I opened a box that was sealed since 1972 and it smelled old, air trapped in time. Death and time have a scent.
I thought 8 years ago, I had donated all of my mother’s belongings, apparently, I had not. My father did not open any of the drawers in the bedroom furniture they once shared. The armoire, dresser, side tables, filled with stuff, left untouched since 1996. I have been shredding bills and paper from the early 90’s for several days. We are donating the furniture at the end of the month.
Then there is the basement, where I discovered a room filled with her belongings. I have filled over 30 medium boxes of things to donate, in the hope someone else might be interested in the vintage – vinyl records, VHS tapes, audio tapes, books from the 70’s, a full mint condition Encyclopedia set from A-Z, clocks, pencil holders, bags, and clothes with shoulder pads.
In the box from 1972, the year my mother’s mother died, it looked as if, she decided one day to close the box and never look at it again. Enclosed was her daily planner from that year, letters, photos, a Queens library card and basic identification cards, her mother’s and father’s death certificate. It is as if she pushed it under the bed and forgot about it, not to be opened until I took a screwdriver to pry it open, 42 years later.
I learned my mother took French in college. She enjoyed classes on Marxism and took Chemistry, Psychology and Chinese History classes. She had lived in Boston and San Francisco. She traveled around the world, all before I was born.
I kept two vintage Polaroid pop-up cameras from the 1970’s with the original cases, a few VHS tapes that my mother recorded for us from TV – my favorite the Ewok Adventures, The Battle for Endor (1985), Saturday morning cartoons – My Little Pony and He-Man, a few vintage vinyl records and 2 baby blankets from our childhood.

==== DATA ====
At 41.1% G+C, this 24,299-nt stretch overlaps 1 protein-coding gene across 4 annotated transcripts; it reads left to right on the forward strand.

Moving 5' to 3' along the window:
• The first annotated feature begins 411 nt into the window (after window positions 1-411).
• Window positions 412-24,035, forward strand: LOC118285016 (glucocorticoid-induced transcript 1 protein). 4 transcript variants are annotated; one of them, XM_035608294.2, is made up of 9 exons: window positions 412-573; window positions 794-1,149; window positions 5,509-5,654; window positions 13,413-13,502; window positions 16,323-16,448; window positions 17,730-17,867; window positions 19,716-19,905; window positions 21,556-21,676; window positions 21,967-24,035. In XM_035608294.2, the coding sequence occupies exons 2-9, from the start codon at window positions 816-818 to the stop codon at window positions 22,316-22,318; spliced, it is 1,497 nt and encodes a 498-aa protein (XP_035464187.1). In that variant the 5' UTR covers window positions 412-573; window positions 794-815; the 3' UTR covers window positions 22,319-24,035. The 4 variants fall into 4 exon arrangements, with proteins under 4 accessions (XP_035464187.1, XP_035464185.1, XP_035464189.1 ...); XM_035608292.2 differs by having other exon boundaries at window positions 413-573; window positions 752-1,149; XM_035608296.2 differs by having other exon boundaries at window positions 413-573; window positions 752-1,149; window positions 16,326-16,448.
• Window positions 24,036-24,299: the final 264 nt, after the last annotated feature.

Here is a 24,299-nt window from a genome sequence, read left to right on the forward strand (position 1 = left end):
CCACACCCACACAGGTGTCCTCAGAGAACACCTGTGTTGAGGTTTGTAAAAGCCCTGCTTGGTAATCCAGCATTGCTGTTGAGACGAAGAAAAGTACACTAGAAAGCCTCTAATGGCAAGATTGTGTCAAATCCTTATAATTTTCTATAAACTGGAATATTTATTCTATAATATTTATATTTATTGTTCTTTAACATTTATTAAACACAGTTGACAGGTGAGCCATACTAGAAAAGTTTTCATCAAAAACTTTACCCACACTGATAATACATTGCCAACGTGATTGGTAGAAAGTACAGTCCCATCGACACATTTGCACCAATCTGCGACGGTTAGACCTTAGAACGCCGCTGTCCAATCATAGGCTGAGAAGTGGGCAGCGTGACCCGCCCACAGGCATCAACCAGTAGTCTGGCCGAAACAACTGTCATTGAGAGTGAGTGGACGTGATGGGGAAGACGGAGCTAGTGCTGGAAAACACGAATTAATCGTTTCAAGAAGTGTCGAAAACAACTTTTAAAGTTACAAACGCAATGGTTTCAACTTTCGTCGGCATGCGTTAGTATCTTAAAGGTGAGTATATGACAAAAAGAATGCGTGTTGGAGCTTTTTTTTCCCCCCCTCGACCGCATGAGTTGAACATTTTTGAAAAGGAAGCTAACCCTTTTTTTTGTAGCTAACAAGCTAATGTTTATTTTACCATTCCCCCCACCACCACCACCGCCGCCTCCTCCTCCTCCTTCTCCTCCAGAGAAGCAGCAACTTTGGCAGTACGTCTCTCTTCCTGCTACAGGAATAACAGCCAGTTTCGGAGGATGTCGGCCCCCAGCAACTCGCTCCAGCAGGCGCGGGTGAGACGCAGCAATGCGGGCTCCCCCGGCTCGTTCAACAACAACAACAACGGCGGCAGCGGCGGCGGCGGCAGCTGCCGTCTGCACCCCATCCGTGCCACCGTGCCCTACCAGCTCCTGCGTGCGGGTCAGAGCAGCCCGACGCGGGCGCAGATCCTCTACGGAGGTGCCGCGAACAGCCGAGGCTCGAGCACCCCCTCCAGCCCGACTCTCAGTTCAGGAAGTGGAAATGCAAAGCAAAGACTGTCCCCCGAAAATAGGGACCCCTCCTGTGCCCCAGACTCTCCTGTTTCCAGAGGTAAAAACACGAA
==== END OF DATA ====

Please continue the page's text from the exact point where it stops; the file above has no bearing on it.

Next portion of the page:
My dad asked, “did you see those new slippers that were on the shelf?” I replied, “yes, and they ended up boxed up in one of the 30 boxes. If you had wanted them, you should have said something. You said to box everything in this room.” He said, “well they were new, and they were for Kandice. The store doesn’t sell them anymore.” I said, “you can reopen all the boxes to look for them.”
My brother said the same thing, “hey, did you find the binoculars?” “Yes, a few days ago, and they went in a box. You didn’t say I should have kept them.” The binoculars were heavy and from the 70’s. I am wondering if I need to go reopen the boxes to pull out the slippers and the binoculars. It’s only time and tape.
More tiring than the death of my grandmother and aunt is the handling of my mother’s belongings again. It feels as if I am grieving for her once more. This is why my dad could not part with it. This is why my mother sealed the box in 1972.